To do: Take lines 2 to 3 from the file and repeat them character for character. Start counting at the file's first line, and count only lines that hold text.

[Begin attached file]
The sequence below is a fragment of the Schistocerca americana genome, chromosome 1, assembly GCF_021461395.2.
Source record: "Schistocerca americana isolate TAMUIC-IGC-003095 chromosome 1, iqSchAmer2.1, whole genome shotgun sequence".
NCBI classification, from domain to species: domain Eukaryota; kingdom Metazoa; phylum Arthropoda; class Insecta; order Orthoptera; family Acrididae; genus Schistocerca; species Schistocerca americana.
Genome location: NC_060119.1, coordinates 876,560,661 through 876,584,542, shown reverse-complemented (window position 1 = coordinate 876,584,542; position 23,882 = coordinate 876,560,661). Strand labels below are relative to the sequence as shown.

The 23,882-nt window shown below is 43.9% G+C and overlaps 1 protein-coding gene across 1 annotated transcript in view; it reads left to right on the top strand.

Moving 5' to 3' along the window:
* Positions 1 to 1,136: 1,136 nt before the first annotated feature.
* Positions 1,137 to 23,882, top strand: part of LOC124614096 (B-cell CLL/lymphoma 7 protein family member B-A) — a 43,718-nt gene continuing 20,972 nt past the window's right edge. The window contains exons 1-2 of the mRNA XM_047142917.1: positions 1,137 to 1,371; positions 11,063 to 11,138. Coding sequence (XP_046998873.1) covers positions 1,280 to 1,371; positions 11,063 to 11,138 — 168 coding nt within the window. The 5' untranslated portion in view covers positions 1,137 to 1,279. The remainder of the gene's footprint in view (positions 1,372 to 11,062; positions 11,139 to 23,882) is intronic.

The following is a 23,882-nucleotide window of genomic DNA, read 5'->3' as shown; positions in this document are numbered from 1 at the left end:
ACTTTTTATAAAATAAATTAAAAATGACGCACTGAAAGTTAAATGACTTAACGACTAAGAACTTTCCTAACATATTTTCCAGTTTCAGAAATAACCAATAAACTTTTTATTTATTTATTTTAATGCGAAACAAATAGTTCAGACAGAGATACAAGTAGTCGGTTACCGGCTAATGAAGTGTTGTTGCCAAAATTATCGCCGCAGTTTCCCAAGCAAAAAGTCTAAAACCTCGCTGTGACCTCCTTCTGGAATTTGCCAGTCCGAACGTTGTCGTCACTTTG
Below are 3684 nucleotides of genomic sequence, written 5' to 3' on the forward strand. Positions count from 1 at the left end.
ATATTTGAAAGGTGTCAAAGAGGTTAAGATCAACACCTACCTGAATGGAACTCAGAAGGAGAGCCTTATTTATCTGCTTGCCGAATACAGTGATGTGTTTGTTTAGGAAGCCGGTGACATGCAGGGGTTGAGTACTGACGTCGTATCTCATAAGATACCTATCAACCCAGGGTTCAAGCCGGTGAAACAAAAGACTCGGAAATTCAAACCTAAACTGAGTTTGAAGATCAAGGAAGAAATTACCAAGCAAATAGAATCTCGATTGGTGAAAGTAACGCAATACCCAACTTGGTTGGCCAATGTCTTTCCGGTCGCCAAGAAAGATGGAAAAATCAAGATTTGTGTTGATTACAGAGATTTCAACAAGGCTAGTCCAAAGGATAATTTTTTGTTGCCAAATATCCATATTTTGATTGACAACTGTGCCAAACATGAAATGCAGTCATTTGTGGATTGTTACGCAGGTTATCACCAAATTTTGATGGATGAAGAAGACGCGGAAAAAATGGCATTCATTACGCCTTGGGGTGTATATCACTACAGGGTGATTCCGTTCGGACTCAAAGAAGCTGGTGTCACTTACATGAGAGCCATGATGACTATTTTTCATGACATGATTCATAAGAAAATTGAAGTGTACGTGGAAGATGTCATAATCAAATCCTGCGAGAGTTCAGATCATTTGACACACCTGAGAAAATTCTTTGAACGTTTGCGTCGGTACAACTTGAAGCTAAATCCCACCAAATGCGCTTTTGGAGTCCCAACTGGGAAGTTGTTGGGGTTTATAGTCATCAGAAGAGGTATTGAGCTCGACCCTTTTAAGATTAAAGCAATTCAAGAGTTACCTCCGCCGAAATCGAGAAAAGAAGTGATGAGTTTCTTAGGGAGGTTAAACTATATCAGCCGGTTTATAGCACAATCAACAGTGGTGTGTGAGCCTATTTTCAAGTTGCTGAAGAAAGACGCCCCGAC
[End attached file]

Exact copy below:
Source record: "Schistocerca americana isolate TAMUIC-IGC-003095 chromosome 1, iqSchAmer2.1, whole genome shotgun sequence".
NCBI classification, from domain to species: domain Eukaryota; kingdom Metazoa; phylum Arthropoda; class Insecta; order Orthoptera; family Acrididae; genus Schistocerca; species Schistocerca americana.